Platform: Higher Still sets the dominoes falling
Edinburgh's college will offer a broad range of subjects for the most academic senior pupils who are not sufficiently challenged at the moment. That could pave the way for the abolition of the Scottish four-year university degree. It will also remove the concern in most secondary schools that there will not be sufficient uptake of Advanced Higher courses. To implement Advanced Higher will be costly, yet teachers want it because, as the Howie report said, "sixth-form education is not rigorous for many students".
Few secondary schools could offer the range of subjects available in such a college. Instead of one language there would be four or five. In the long term, if "senior colleges" took on the whole of the 16-18 range, that is fifth as well as sixth year, all the present concerns about "multi-level" teaching for Higher Still would disappear.
The concept of an advanced grade examination is not new. In 1947, the Advisory Council on Education made such a proposal, as happened again in 1960. The idea was to develop the talents of the most able pupils, to give direction and focus to sixth-year work and to lead pupils into positive and rewarding private study.
Critics felt we would go down the road of narrowly specialised A-level courses, but in 1966 came the Certificate of Sixth Year Studies designed to "supplement and not replace" existing certificates. CSYS was not intended to become the formal entrance requirement for university. As competition for university places increases, it is open to debate whether that position can be maintained with Advanced Higher.
There are good reasons for splitting the secondary age range in two. If larger comprehensive schools were reduced to a more manageable size, guidance services would improve, contacts with parents and pupils would be enhanced, discipline would be better and there would be better staff morale and identification between school and community.
We are still not concerned enough about the social and emotional as well as intellectual development of adolescents. Would a smaller secondary not enhance the 5-14 programme and improve integration with primary schools? Progress with S1 and S2 would help Standard grade, especially if a 12-16 comprehensive offered a broad range of motivating courses.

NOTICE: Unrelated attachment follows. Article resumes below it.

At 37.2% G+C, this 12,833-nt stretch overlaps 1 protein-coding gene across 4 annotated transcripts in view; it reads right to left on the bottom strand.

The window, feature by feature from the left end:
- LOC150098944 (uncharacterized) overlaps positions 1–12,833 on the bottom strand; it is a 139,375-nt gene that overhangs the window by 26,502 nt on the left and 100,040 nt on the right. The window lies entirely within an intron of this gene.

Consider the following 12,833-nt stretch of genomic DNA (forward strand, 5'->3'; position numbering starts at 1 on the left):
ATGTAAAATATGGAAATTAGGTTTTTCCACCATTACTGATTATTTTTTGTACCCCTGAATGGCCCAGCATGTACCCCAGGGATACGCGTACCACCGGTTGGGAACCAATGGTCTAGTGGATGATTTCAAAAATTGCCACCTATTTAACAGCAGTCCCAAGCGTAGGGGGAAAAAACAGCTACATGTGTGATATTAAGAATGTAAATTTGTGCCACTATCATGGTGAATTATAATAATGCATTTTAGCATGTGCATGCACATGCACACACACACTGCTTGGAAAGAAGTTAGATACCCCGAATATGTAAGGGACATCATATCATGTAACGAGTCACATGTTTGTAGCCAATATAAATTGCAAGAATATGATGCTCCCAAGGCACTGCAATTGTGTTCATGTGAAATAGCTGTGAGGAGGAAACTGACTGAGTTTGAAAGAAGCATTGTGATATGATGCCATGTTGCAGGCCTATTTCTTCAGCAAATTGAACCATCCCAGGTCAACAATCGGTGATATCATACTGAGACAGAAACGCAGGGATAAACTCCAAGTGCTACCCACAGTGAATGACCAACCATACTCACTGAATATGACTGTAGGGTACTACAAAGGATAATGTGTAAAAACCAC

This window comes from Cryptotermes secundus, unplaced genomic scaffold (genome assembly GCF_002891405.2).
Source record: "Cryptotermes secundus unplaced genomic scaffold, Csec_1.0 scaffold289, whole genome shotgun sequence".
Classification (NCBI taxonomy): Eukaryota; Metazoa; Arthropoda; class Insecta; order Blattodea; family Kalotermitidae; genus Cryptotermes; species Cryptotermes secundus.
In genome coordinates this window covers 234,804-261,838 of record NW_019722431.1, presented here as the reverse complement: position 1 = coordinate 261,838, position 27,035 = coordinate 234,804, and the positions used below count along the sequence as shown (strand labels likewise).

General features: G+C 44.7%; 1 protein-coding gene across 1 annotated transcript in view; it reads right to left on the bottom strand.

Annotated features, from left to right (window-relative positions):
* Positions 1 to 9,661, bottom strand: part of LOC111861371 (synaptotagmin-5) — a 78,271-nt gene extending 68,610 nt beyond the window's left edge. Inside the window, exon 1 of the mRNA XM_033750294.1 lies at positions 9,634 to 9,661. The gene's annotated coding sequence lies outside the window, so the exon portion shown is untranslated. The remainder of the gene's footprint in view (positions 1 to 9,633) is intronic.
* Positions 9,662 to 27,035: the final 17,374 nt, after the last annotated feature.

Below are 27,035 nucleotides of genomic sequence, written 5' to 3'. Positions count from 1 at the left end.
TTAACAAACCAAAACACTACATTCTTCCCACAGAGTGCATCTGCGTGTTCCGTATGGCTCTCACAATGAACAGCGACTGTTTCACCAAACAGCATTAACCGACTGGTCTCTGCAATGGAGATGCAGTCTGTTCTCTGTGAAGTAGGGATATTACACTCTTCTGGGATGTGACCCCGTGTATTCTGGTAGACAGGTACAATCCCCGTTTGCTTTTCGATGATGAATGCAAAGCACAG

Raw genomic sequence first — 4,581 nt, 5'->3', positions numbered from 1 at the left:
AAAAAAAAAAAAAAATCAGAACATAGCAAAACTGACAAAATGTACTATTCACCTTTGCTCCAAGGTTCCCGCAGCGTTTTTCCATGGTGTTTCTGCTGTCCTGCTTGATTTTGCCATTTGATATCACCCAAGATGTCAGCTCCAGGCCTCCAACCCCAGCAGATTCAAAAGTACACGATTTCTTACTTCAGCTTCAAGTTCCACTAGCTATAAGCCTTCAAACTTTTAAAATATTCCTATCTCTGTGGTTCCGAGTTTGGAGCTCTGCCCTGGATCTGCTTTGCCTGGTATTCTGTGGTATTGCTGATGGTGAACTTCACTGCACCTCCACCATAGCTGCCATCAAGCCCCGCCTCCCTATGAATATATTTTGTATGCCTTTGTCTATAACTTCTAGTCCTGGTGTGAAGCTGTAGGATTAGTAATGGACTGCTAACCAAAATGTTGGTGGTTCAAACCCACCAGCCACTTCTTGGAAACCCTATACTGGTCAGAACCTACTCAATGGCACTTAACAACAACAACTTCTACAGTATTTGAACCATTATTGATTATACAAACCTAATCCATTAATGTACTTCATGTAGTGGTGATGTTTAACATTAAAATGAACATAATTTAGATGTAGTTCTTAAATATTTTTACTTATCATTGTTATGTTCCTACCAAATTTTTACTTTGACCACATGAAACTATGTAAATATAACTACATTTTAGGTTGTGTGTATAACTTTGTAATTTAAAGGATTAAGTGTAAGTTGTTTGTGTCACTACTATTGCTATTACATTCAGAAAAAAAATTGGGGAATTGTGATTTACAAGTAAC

The social requirements of upper school pupils are such that many secondaries develop "schizophrenic" policies, running two schools under one roof. Senior pupils rebel against the juvenile atmosphere of most all-through comprehensives, thereby not only contributing to premature leaving but also encouraging transfer to the local college to study the same courses in a more adult setting.
Many schools try to treat sixth-year pupils as adults. They may sign in and out, have a common room, run charity events, not be compelled to wear uniform, be used as prefects, attend functions and trips with staff and other adults, have their own lecture programme and private study periods, but even these privileges do not compare with what a sixth-form college could offer.
It would concentrate in one establishment the teachers and resources for advanced work, and it would isolate 17 to 18-year-olds from the more controlled atmosphere of a school, allowing them greater opportunity to acquire self-discipline. In years to come such colleges will presumably be purpose-built and the staff-pupil ratio less than 10 to one. Teachers would be motivated if salaries are increased for specialist work.
Some teachers argue that to remove the senior school will disadvantage younger pupils through lack of contact with seniors. However, as How good is our school? stated: "Quality assurance means establishing an ethos that only the best will do for our students." The first principle is that education should fit the needs of pupils.
In a sixth-form college students would be assigned to a director of studies. There would be better preparation for university with, perhaps, entry to second year. There would be more instruction by specialist teachers, more independent study, greater encouragement of social responsibility. Some sixth-year pupils are held back at present by the values of their peer group or home background. In the college that would be less likely. Considering the money and resources expended on the least able, do our most academically gifted not deserve the same?
If we do not adopt sixth-form colleges, I believe that our fifth and sixth-year pupils will vote with their feet and transfer to local further education colleges.
There is only one way to counter this. Secondary schools would become community schools, as the SNP advocated and Labour is seriously considering. It is appalling that at the end of the school day the local community is denied access to classrooms, library, swimming pool, theatre, science and language labs, common room, assembly hall and equipment such as computers. With community schools we would have hundreds more adult students generating more income, better staffing, greater breadth of courses and above all an adult atmosphere which would encourage senior pupils to stay in secondary school.
If it were a true community school the sixth year would have to have a say in the running of it. A radical thought! One thing is for sure: Higher Still has effectively sounded the death knell for the 12-18 comprehensive school.
John Lloyd is principal teacher of modern studies at Inveralmond Community High School, Livingston.